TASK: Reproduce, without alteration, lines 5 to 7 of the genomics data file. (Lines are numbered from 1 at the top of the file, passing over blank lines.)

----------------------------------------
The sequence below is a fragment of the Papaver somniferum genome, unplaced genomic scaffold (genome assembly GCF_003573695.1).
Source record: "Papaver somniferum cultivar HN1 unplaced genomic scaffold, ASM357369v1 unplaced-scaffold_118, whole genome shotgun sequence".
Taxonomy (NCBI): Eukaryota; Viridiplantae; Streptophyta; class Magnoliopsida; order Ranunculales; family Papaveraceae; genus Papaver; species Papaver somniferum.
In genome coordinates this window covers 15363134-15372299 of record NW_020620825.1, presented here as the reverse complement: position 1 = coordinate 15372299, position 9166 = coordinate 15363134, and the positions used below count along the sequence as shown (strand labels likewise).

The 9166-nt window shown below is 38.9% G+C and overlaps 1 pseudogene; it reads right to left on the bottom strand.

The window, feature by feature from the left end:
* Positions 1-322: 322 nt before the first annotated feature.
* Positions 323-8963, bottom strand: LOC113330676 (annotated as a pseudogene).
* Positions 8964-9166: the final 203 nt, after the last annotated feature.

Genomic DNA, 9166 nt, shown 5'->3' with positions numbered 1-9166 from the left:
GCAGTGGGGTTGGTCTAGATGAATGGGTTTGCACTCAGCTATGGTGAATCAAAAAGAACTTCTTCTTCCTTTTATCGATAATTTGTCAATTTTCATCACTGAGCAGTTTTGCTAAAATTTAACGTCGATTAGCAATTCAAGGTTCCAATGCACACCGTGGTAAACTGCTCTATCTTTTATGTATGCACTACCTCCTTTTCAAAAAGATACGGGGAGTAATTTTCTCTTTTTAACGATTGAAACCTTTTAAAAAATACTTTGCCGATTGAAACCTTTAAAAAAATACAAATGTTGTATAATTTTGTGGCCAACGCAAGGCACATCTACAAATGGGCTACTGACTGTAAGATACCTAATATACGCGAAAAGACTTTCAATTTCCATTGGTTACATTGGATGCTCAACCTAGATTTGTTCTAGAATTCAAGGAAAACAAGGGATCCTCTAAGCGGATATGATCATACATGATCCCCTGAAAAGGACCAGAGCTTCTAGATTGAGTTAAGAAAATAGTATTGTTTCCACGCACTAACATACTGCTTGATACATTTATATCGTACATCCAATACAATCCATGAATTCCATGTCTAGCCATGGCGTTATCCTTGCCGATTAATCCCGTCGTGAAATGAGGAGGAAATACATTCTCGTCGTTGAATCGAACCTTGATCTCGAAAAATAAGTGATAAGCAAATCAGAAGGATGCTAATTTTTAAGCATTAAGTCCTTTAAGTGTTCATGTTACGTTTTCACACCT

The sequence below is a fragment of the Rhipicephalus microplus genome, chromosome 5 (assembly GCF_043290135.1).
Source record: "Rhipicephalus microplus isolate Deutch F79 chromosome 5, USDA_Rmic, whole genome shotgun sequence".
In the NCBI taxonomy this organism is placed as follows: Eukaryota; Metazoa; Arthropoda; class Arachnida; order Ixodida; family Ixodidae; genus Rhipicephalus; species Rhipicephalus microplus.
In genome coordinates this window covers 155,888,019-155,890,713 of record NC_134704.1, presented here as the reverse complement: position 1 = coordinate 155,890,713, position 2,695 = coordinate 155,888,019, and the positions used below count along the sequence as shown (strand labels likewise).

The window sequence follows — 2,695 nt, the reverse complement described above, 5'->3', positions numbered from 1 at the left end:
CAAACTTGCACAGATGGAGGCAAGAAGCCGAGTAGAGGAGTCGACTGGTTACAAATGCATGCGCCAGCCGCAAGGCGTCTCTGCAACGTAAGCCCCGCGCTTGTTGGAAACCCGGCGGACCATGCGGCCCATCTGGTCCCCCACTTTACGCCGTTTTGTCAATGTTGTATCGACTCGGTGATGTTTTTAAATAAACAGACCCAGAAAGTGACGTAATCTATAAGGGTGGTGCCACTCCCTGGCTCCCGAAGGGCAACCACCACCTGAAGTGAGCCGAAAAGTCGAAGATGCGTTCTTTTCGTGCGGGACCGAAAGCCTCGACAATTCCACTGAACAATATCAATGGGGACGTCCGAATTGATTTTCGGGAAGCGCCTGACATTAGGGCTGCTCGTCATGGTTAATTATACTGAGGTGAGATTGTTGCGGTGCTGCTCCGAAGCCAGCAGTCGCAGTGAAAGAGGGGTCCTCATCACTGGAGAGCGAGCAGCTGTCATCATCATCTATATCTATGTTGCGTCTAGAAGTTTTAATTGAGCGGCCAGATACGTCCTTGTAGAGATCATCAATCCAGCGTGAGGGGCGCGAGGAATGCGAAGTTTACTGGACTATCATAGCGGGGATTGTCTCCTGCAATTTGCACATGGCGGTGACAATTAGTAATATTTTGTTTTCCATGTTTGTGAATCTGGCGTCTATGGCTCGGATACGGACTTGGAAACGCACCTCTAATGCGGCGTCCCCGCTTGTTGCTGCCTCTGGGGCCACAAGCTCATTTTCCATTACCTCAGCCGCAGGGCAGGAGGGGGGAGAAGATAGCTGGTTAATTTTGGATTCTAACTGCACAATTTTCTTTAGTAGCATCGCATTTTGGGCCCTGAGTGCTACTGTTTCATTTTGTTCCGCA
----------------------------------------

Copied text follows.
The 9166-nt window shown below is 38.9% G+C and overlaps 1 pseudogene; it reads right to left on the bottom strand.

The window, feature by feature from the left end:
* Positions 1-322: 322 nt before the first annotated feature.